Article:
Barcelona defend Champions League title, banish Lyon demons

How Barcelona made it past 'bogey' team Lyon to lift UWCL trophy (1:39)

Sophie Lawson reacts to Barcelona's 2-0 victory over Lyon to win the women's Champions League. (1:39)

BILBAO, Spain -- Reigning champions Barcelona overcame eight-time winners Lyon 2-0 on Saturday to defend their UEFA Women's Champions League title, in front of a record 50,827 fans.

Having lost to Lyon in the finals of 2019 and 2022, Barça banished their French demons as second-half goals from Aitana Bonmatí and Alexia Putellas sealed the win in Bilbao in front of tens of thousands of their vociferous supporters.

Sophie Lawson and Emily Keogh were at San Mames to break down what that result means for both sides.

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Barcelona reign supreme with quadruple success

Barcelona have, for some time, been the best women's team in Europe, yet there was one side that lorded over them. They had never beaten Lyon before, having fallen short against the eight-time champions in the 2019 and 2022 finals.

But in defeating their greatest adversary in Bilbao, Barcelona ensured that no-one can question their place as the best team in Europe now. Back-to-back Champions League titles and three-time winners of the competition, the Catalans reign supreme. For the first time, Barcelona are also quadruple winners after also landing the Liga F, Copa del Reina and Spanish Super Cup trophies.

The 2019 defeat to Lyon was a wake-up call; the 2022 failure, after the French side's fast start, ignited a fire in Barcelona. It was a goal for them to bid farewell to legendary manager Jonatan Giraldez -- who is departing the club to become the head coach of NWSL team Washington Spirit -- with four trophies. And they can send him to America with everything they promised.

Barcelona wanted to start the game fast, but Lyon's control and assertiveness meant they had to wait to take their chances. And when they did it was Barcelona's two poster children, Alexia Putellas and Aitana Bonmatí, who netted the goals to settle the tie.

Bonmatí is inevitable, talismanic, and superior. Of course, it was going to be the world's best player to open the scoring -- the Ballon d'Or holder certainly made her case for a consecutive sweep of the crown with a stellar performance in the final -- and she deserved the luck that send her deflected shot over Christiane Endler's left glove in the 63rd minute.

Putellas also deserved her place in the spotlight, having been out for so long through injury. Now back to something approaching her best, the Spain midfielder scored three minutes after being substituted on to put the game to bed in the final stages, celebrating wildly after becoming only the fifth women's player to have scored in three Champions League finals. Having only signed a new contract last week, Putellas put on a show for the final few minutes -- dazzling in front of the thousands of fans who adore her -- and received an electric reception at the end.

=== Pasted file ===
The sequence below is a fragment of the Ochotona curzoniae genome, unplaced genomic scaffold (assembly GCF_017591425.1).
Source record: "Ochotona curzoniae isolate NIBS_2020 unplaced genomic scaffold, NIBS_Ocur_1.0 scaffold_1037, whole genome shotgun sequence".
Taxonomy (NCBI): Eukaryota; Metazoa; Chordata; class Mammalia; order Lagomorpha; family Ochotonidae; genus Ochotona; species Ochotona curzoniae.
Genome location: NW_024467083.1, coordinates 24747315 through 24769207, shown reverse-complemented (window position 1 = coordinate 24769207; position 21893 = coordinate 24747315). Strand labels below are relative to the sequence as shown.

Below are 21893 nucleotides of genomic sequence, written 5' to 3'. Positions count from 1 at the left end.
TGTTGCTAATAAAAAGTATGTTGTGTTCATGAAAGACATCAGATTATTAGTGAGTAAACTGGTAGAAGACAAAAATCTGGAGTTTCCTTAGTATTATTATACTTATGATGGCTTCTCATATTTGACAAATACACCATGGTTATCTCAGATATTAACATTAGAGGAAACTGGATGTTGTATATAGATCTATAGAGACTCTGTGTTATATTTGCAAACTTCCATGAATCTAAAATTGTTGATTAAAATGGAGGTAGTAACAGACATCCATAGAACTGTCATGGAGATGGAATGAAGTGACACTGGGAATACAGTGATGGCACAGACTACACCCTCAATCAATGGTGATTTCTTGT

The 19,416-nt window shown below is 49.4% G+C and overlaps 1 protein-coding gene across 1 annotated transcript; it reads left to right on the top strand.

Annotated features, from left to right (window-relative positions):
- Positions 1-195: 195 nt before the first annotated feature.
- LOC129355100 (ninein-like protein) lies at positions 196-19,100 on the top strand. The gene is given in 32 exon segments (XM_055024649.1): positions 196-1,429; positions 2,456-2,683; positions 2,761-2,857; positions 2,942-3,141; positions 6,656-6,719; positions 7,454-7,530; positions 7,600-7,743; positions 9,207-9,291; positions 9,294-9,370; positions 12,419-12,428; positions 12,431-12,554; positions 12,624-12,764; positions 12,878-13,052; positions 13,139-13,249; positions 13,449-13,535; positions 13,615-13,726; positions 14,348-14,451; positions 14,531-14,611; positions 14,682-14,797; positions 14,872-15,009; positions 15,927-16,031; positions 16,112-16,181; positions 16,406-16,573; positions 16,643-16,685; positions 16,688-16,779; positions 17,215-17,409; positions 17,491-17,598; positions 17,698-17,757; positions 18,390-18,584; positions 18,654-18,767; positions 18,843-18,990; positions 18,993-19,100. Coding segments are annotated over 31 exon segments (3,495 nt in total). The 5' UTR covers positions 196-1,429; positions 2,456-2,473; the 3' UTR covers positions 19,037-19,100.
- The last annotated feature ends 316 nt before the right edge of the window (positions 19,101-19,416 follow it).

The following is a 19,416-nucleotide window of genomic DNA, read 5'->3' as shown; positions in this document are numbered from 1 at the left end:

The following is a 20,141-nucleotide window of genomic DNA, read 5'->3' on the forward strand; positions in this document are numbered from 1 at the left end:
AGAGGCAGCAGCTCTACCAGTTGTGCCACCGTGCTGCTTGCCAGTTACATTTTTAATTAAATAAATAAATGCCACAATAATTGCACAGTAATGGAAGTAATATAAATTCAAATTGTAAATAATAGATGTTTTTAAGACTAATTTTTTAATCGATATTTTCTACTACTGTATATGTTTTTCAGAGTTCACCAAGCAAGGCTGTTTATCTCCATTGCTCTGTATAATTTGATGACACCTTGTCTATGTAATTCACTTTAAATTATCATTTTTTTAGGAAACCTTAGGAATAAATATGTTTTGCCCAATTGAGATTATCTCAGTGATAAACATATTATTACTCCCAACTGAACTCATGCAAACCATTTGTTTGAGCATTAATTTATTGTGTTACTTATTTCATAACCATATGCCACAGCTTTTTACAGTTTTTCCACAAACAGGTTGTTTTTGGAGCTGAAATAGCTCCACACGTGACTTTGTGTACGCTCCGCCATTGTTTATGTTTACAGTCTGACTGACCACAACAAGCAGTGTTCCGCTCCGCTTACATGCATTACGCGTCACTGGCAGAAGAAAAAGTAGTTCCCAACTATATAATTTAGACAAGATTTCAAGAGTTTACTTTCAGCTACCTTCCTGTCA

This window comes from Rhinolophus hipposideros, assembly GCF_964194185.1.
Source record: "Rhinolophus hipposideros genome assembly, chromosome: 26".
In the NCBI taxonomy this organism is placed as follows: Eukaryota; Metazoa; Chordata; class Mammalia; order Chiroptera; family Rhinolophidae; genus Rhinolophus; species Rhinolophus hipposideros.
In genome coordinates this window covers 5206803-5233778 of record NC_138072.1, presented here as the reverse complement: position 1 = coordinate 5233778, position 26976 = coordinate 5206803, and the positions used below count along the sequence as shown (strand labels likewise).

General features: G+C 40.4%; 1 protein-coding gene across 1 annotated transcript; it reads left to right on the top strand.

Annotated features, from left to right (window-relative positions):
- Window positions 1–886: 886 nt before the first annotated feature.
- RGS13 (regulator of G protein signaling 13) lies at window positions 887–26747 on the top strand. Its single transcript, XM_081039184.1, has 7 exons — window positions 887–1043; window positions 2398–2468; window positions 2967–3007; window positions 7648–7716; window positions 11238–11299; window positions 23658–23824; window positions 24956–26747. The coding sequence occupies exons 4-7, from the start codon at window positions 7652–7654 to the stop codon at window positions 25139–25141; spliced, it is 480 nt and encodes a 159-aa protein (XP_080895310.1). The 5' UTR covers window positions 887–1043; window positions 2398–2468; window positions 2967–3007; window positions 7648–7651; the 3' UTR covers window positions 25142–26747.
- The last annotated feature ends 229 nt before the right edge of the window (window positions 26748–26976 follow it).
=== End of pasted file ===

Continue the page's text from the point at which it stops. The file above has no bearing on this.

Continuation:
Lyon are mentality monsters who seldom crumble under pressure; Barcelona were dominant in pulling them apart. In defending their title, the Catalans showed why they are once again champions and just how big a task it will be for someone to dethrone them. -- Emily Keogh

Lyon cede control, but don't rule them out

For just the third time in their history, Lyon are Champions League runners-up. But a loss in Bilbao was never going to undo their history in women's football and won't detract from their eight European crowns. As departing manager Sonia Bompastor said the day before the final: "We are the best team in the world and will continue to be no matter what happens tomorrow."

Ever since the 2020-21 tournament ended with a second meeting between Lyon and Barça in a Champions League final, the conversation has been about a possible changing of the guard. That day it was a 3-1 win for a dominant Lyon; now things have changed.

At half-time in Bilbao, the stats were all in Barcelona's favour. Yet it was Lyon who had struck the woodwork twice, it was Lyon who caused unrest in Cata Coll's box whenever they had a corner, and it was Lyon who continued to create chances -- one of which should have given them the lead as veteran defender Wendie Renard headed over when unmarked.

The game didn't change for the French powerhouses after Bonmati had opened the scoring in the second half; nor did it when Renard missed again, or when Bompastor threw on the Champions League's all-time top scorer, Ada Hegerberg, for the last 10 minutes. It wasn't until Putellas had hammered home her stoppage-time goal that Lyon's dreams of a nineth title were crushed. For this season at least.

The rise of Barcelona has coincided with more investment across women's football and more fan interest ... as evidenced by an incredible number of supporters in Bilbao. It was only a matter of time before Lyon lost their place at the top of the game and the idea was something that frustrated and motivated them in equal measure to claim the title in 2021.

But though they managed to carve out 13 shots to Barcelona's 14, they could not do enough this time around. Just as there is no denying Lyon's history, there is also no denying Barcelona's virtuosity with the ball. Over these 90 minute, it was finally time for the Catalans to best Lyon.

Les Fenottes are losing their manager (likely to Chelsea) and have a squad in need of a summer overhaul. But only a fool would write them off. Lyon have made a habit out of winning the finals they reach. They may not have done so this time, but there is still plenty of room for optimism about what the future may bring for Europe's most successful women's team. -- Sophie Lawson.